- I refinanced our home into a much lower 5-year ARM mortgage. This locked us in at a very low 2.625% interest and gave us the incentive to pay off the mortgage within 5 years. Sort of a “crap or get off the pot” kind of thing, with the biggest pile of debt most of us carry.
- I went on a crusade to pay off our debts, using the cash flow index to prioritize and pay down all of our 4.55% interest student loans.
- I sold my Honda Accord in a private sale and replaced it with a much more functional and fuel-efficient Honda Fit, for a mere $500 difference.
Using Real-Estate to Escape Cubicle Nation
In 2015, I decided to add to the rental portfolio. We already had two houses that were cash flowing pretty well, earning us around $500 each net profit per month. I learned a lot in that first year and a half since taking on Rental A in 2013. Particularly, how to avoid broken leases, and how to more seamlessly (and effortlessly) find new tenants.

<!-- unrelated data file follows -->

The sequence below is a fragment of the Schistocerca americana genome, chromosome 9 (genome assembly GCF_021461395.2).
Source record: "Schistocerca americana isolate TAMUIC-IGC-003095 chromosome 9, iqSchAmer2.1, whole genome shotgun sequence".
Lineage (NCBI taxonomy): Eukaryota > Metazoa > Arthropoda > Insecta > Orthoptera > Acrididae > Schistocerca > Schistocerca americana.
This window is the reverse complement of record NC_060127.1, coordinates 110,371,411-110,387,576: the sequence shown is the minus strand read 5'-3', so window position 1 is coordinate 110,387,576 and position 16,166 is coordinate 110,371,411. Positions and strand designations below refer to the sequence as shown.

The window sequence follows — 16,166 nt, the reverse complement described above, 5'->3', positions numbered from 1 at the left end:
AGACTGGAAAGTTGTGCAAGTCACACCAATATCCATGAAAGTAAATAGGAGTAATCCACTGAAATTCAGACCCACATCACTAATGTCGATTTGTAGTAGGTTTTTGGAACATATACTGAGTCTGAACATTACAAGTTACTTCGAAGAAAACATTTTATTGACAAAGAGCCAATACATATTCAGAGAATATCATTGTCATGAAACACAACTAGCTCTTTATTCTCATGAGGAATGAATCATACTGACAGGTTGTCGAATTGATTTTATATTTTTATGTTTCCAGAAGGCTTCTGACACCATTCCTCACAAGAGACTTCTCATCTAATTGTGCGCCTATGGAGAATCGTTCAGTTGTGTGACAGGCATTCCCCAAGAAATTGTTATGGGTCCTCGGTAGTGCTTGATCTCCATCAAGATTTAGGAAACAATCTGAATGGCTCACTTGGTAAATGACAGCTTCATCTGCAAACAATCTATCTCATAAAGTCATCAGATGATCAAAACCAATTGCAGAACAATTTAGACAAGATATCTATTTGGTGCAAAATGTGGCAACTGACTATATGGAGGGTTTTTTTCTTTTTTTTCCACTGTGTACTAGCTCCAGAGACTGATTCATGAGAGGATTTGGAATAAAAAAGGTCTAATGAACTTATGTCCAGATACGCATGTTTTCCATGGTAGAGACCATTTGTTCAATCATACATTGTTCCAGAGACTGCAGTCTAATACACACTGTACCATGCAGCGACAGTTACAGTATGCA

So, in the summer of ’15, we added Rental C. That one was a real treat to set up. If a house were a fingernail, this would be the one with dirt and grime stuck under it. As I always preach though, 90% of the long-term rental effort is getting it set up for the very first tenant. Today that house brings in $550 a month, net cash flow.
A year later in 2016, we added Rental D. This time, the market was heating up. I must’ve been beaten out on 10 offers before finally landing on “D.” The neighborhood wasn’t quite as sparkly as A, B, or C’s, and I had to settle for a single-bedroom home, but the property was very well-maintained, CLEAN, and with a tiny yard, perfect for a tenant to maintain.